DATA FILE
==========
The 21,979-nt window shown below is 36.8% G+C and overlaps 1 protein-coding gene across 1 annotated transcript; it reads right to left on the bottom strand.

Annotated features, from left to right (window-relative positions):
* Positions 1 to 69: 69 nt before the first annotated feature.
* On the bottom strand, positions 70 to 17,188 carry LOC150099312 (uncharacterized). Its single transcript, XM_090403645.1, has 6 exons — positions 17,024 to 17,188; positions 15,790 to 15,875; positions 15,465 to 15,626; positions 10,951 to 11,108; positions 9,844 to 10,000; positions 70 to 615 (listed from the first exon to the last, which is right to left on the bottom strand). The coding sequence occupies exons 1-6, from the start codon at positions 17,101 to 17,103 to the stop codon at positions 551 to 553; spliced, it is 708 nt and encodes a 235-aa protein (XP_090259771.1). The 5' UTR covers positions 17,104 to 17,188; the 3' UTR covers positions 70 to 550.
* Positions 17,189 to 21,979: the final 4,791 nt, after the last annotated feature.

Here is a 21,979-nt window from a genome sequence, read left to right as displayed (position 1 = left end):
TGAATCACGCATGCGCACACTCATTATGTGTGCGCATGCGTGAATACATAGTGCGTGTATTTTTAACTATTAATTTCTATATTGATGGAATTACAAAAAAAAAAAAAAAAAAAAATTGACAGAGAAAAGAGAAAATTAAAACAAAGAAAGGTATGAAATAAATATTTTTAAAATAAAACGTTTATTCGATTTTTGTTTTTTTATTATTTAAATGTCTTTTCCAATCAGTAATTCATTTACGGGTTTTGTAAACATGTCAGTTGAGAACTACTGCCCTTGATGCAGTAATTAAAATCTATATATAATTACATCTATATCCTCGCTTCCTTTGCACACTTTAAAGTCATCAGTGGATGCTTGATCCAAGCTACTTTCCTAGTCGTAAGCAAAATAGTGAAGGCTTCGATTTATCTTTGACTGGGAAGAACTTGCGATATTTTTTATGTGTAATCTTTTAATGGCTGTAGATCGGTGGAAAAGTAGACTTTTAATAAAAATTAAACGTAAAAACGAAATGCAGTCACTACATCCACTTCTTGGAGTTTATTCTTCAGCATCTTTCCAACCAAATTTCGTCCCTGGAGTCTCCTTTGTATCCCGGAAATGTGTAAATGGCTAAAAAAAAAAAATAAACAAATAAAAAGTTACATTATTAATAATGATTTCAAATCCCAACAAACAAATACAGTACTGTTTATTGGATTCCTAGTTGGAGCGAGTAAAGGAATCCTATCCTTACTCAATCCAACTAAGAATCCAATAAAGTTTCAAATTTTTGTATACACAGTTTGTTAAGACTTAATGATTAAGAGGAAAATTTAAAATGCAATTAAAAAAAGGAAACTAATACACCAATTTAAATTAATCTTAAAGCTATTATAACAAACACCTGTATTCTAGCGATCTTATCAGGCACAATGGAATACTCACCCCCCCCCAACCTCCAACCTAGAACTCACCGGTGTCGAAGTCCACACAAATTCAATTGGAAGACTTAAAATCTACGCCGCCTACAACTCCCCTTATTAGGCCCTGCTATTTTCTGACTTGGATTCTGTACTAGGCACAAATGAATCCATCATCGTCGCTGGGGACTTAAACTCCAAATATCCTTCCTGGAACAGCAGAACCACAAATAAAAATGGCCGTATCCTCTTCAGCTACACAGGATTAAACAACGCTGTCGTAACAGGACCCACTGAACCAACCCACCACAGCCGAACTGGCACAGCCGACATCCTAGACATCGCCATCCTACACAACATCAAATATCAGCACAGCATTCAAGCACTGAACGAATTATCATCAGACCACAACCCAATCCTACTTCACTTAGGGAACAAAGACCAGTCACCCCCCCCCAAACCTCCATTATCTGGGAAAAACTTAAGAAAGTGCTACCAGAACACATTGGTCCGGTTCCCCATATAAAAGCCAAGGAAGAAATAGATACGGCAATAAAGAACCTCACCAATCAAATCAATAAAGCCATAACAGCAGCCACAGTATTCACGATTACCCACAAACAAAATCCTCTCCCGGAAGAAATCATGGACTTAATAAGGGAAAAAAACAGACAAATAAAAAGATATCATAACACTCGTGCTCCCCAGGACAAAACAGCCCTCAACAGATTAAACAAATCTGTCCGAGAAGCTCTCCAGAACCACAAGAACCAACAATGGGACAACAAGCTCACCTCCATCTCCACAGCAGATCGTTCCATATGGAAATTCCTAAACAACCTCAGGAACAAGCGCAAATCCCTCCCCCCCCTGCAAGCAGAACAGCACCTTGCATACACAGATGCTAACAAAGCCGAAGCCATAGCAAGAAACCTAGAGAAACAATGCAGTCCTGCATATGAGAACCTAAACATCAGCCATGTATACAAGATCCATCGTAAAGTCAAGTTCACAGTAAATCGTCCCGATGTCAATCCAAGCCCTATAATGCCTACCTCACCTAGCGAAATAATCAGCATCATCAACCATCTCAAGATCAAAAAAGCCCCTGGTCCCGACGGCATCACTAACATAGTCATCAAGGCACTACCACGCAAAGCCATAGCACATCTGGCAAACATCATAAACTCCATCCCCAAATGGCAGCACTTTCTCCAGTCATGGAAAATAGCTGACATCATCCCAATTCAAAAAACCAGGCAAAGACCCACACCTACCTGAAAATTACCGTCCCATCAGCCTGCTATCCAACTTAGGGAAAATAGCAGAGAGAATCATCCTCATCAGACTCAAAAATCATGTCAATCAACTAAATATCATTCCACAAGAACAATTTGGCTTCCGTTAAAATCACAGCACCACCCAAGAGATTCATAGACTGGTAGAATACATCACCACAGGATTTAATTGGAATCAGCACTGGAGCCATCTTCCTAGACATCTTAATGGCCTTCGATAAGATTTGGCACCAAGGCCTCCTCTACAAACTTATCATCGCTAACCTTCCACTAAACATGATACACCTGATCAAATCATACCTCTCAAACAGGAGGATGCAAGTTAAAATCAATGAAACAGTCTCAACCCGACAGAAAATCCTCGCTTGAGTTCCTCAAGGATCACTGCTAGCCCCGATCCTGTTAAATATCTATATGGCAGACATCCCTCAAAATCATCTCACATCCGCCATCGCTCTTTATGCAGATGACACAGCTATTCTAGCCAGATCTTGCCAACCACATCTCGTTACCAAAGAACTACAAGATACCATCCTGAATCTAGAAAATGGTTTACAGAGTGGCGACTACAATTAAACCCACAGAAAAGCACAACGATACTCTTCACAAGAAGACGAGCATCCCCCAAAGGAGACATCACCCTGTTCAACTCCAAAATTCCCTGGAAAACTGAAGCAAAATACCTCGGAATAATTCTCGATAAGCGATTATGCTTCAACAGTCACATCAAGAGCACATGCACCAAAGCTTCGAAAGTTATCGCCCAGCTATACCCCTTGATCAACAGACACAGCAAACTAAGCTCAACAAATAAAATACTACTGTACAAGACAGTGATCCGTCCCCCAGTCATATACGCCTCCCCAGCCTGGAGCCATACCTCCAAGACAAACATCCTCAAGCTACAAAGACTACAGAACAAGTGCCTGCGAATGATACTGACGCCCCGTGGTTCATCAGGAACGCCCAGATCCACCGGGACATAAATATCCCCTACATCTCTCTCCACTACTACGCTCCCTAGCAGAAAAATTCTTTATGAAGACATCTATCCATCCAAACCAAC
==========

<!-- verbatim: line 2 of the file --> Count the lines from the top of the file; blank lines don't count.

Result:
Annotated features, from left to right (window-relative positions):